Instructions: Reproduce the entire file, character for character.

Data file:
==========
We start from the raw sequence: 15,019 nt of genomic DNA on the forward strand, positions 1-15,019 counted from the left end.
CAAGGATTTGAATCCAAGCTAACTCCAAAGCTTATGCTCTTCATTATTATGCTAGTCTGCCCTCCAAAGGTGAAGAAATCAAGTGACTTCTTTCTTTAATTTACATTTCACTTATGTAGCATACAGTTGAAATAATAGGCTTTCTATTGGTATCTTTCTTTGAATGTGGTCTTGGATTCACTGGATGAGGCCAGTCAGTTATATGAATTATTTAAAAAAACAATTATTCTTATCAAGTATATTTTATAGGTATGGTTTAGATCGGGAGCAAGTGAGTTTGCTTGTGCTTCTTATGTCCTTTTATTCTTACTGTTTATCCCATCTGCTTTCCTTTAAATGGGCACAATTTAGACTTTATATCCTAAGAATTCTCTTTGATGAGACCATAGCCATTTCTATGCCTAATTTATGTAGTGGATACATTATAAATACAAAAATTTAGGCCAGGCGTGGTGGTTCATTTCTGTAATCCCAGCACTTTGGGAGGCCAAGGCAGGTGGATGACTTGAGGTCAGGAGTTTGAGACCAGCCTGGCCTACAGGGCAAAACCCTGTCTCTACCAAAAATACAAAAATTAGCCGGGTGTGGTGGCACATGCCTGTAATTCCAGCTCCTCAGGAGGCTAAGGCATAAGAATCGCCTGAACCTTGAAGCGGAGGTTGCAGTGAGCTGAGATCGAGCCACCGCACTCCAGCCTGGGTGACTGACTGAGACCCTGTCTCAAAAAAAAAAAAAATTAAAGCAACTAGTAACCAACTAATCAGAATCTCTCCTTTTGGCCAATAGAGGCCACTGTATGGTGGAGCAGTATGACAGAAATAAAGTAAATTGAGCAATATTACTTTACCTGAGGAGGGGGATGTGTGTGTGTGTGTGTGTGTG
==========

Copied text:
We start from the raw sequence: 15,019 nt of genomic DNA on the forward strand, positions 1-15,019 counted from the left end.
CAAGGATTTGAATCCAAGCTAACTCCAAAGCTTATGCTCTTCATTATTATGCTAGTCTGCCCTCCAAAGGTGAAGAAATCAAGTGACTTCTTTCTTTAATTTACATTTCACTTATGTAGCATACAGTTGAAATAATAGGCTTTCTATTGGTATCTTTCTTTGAATGTGGTCTTGGATTCACTGGATGAGGCCAGTCAGTTATATGAATTATTTAAAAAAACAATTATTCTTATCAAGTATATTTTATAGGTATGGTTTAGATCGGGAGCAAGTGAGTTTGCTTGTGCTTCTTATGTCCTTTTATTCTTACTGTTTATCCCATCTGCTTTCCTTTAAATGGGCACAATTTAGACTTTATATCCTAAGAATTCTCTTTGATGAGACCATAGCCATTTCTATGCCTAATTTATGTAGTGGATACATTATAAATACAAAAATTTAGGCCAGGCGTGGTGGTTCATTTCTGTAATCCCAGCACTTTGGGAGGCCAAGGCAGGTGGATGACTTGAGGTCAGGAGTTTGAGACCAGCCTGGCCTACAGGGCAAAACCCTGTCTCTACCAAAAATACAAAAATTAGCCGGGTGTGGTGGCACATGCCTGTAATTCCAGCTCCTCAGGAGGCTAAGGCATAAGAATCGCCTGAACCTTGAAGCGGAGGTTGCAGTGAGCTGAGATCGAGCCACCGCACTCCAGCCTGGGTGACTGACTGAGACCCTGTCTCAAAAAAAAAAAAAATTAAAGCAACTAGTAACCAACTAATCAGAATCTCTCCTTTTGGCCAATAGAGGCCACTGTATGGTGGAGCAGTATGACAGAAATAAAGTAAATTGAGCAATATTACTTTACCTGAGGAGGGGGATGTGTGTGTGTGTGTGTGTGTG